glory of his great acts. Cicero, though he had a good opinion of his cause, yet detested the inhumanity of his victory, and never speaks of him with respect, nor of his government but as a proper tyranny; calling him, a master of three most pestilent vices, luxury, avarice, cruelty.' He was the first of his family whose dead body was burnt; for, having ordered Marius's remains to be taken out of his grave, and thrown into the river Anio, he was apprehensive of the same insult upon his own, if left to the usual way of burial. A little before his death, he made his own epitaph, the sum of which was, that no man had ever gone
beyond him, in doing good to his friends, or hurt to his enemies.'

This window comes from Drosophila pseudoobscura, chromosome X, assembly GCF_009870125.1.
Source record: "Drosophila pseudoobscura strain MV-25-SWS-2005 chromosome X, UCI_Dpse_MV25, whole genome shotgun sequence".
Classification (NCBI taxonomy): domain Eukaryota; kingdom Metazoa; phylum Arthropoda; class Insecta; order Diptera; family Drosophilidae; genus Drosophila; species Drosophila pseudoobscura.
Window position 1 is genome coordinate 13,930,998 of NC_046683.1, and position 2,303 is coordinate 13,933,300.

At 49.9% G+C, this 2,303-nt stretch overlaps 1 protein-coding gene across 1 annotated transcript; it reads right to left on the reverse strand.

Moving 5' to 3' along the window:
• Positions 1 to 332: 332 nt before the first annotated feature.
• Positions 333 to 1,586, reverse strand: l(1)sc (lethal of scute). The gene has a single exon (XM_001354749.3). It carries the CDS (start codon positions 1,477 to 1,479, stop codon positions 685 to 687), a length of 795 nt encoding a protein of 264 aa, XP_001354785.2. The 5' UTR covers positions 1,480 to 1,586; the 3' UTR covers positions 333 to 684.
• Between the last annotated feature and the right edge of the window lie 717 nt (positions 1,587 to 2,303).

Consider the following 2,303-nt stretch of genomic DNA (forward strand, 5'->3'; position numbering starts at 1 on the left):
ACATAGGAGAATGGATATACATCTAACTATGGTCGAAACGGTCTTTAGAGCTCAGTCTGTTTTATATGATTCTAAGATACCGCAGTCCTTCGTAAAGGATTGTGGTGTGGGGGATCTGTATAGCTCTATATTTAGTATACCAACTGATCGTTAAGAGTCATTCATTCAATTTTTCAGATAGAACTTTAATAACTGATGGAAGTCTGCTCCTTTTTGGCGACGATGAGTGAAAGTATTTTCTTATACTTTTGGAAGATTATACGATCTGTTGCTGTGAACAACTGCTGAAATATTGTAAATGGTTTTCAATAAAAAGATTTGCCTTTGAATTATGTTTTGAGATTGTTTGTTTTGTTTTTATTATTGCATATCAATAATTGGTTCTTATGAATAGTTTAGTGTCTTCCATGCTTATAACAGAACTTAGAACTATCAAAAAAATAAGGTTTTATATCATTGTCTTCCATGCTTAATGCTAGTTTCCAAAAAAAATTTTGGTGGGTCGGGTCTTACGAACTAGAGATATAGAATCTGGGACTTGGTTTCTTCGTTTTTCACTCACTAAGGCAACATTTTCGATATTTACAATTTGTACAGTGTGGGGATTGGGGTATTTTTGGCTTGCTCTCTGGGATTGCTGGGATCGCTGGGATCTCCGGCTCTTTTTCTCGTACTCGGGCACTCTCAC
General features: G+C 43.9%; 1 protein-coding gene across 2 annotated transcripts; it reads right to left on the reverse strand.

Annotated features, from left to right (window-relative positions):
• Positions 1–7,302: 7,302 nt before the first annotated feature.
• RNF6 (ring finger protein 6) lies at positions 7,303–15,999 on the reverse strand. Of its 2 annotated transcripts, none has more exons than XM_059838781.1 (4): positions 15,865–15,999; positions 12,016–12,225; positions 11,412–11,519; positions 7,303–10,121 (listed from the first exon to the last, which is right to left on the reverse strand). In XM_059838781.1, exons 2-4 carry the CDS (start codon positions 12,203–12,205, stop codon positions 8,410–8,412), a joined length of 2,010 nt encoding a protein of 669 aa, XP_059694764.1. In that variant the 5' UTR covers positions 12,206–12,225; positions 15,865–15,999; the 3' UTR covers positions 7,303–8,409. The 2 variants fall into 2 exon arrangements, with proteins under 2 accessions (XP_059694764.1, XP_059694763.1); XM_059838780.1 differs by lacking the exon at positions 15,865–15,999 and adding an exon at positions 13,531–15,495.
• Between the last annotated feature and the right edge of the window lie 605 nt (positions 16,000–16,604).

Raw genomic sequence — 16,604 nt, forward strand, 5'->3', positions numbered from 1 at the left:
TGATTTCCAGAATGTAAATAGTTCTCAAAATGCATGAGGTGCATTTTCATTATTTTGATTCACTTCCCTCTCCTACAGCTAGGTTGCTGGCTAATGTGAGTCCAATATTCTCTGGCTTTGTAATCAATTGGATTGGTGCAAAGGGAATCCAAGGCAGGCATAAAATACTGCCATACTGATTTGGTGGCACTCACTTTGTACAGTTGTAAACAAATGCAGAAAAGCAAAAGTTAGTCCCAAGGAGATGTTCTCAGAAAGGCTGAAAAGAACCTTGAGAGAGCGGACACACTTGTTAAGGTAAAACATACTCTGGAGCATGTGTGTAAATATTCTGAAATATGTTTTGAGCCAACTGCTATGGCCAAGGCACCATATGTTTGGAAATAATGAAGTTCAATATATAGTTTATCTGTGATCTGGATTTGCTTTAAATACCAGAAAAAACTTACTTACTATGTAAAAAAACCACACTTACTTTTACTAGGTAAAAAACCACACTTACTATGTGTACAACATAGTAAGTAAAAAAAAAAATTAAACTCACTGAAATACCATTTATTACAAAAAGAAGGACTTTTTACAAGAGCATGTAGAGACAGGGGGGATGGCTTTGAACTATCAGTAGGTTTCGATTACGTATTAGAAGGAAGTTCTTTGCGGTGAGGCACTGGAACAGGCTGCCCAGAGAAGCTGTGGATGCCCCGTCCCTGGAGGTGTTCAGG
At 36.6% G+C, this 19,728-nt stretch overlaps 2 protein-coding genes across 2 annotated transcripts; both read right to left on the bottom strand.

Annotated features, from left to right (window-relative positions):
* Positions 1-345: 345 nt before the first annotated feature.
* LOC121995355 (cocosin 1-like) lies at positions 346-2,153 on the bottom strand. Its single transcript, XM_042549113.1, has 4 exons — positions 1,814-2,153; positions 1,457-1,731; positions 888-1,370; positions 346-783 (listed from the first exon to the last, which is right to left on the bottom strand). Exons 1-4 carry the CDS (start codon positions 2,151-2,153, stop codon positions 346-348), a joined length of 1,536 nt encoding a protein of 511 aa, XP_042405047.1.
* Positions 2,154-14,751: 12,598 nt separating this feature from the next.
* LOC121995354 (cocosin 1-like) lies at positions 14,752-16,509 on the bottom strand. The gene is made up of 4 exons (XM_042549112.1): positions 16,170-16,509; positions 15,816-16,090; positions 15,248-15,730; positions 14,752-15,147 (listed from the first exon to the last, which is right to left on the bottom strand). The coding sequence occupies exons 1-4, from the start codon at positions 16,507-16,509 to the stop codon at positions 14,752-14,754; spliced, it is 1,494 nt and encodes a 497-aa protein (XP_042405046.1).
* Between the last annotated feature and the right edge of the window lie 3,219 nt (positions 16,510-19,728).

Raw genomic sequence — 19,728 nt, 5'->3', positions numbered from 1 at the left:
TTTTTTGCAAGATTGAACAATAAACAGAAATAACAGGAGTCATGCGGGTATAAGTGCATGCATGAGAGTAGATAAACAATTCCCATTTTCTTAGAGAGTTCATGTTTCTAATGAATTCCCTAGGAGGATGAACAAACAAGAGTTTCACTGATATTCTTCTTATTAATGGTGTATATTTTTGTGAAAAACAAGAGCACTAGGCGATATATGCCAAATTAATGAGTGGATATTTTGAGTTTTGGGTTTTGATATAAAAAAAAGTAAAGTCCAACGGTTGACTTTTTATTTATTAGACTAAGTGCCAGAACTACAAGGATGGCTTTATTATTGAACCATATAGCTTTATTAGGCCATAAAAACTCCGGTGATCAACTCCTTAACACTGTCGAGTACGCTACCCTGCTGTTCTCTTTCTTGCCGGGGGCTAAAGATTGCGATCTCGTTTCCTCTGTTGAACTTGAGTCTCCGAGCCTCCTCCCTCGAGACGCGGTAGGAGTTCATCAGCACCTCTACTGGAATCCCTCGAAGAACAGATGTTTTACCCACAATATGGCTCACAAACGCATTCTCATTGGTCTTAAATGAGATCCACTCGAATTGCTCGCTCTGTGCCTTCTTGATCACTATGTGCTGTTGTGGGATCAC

CHARACTER OF POMPEY.
POMPEY had early acquired the surname of the Great, by that sort of merit which, from the constitution of the republic, necessarily made him great; a fame and success in war, superior to what Rome had ever known in the most celebrated of her generals. He had triumphed, at three several times, over the three different parts of the known world. Europe, Asia, Africa: and by his victories had almost doubled the extent, as well as the revenues of the Roman dominion; for, as he declared to the people on his return from the Mithridatic war, he had found the lesser Asia the boundary, but left it the middle of their empire. He was about six years older than Cæsar; and while Cæsar, immersed in pleasures, oppressed